So that was the probation year of 2005-06 then; a year that saw London win the Olympic bid, Camilla and Charles tie the knot, Hurricane Katrina devastate Louisiana and Tolkien-style orcs win the Eurovision song contest, not that much of this has managed to penetrate the confines of my microcosmic mind this year.
For me this year has meant the start to a new career and the pursuit of the glittery prize of full registration by the General Teaching Council for Scotland.
The school has accepted me into its permanent cohort pending completion of the probation period and I've felt a definite generational shift from the student mentality of last year when I was finishing my PGCE and wondering where in the country I was going to end up.
The days of student placements, slaving away in the pre-ban smoky pubs and parental nagging endured to climb housingcareer ladders have blissfully slipped away and the fuzzy feeling of self-sufficiency is really rather cosy.
The whole year has neatly come to a close and things that seemed problematic at the start are no longer so. All nine of the classroom observations happily inhabit history now and S4 and S5 are lodged into exam mode.
This delightful time of development tasks and finally catching up with marking will soon end, however, as the new session and the full timetable lurks menacingly around the corner. The jump from 0.7 to full-time contact is going to be hard, I think.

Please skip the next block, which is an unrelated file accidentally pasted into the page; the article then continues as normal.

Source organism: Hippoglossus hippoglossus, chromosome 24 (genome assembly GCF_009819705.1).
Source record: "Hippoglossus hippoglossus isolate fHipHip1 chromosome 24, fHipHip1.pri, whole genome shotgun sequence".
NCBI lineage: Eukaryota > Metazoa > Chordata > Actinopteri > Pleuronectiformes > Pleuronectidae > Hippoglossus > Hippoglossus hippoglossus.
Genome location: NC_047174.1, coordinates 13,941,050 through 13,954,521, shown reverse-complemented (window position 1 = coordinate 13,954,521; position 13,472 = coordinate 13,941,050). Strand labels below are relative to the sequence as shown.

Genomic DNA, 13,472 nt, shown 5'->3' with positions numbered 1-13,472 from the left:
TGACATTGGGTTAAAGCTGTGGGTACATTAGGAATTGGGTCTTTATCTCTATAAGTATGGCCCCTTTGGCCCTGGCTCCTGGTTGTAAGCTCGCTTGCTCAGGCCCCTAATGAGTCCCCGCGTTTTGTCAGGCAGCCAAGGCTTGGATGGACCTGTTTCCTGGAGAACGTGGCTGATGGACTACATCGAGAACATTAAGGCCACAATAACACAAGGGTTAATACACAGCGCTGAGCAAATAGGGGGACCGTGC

It does feel strange to think the new session is fast approaching. For a start, it won't look much like the start of the term last August, as the trendiest neon-coloured stationery that had to be had at the start of the year is now either lost or festering at the bottom of rucksacks among pencil sharpenings, sandwich crumbs and consent forms, but it is a new beginning nevertheless.
One of the questions I was asked at the interview for the post was to discuss a particular highlight and lowlight of the year. This year has been full of those. It's been a turbulent year that has challenged the stiffness of my upper lip. It's not every job that can knot your stomach, inspire musing, evaluative moments and then a euphoric sense of achievement within one day (perhaps with the possible exception of a bungee rope tester).
The lowlights have been intermittent and although they may have seemed apocalyptic at the start of the year, they have been seasoned with perspective and hindsight now. There have been sticky moments, such as a pupil storming out of class in a tantrum or class hysteria because Wilma the Wasp is also curious to know what a simile is.
Some of the highlights have been the responses from the kids themselves.
Receiving genuine smiles outside the classroom and the occasional thank you card is brilliant. Similarly, having worked hard with pupils who were initially resistant to a new teacher and seeing them, eventually, apply themselves more and progress is a definite highlight.
Another has been having the opportunity to observe other teachers in various departments. There are so many pushes to get literacy, numeracy, enterprise, citizenship and so on across the curriculum, it helps having an awareness of whole school teaching and seeing some of the good practice that happens daily.
So I would like to say thank you to all the staff at the school on behalf of both us "newbies". Considering there was little choice in where we were going to end up doing our probationary year, we couldn't have landed more securely on our feet if we were feline.
It has been a demanding year but a thoroughly rewarding one and the staff and children at the school have made it just that.
Here's to a rosy 2006-07 academic year. Cheers.
Nicola Clark is a probationer English teacher at Lockerbie AcademyIf you have any comments, email firstname.lastname@example.org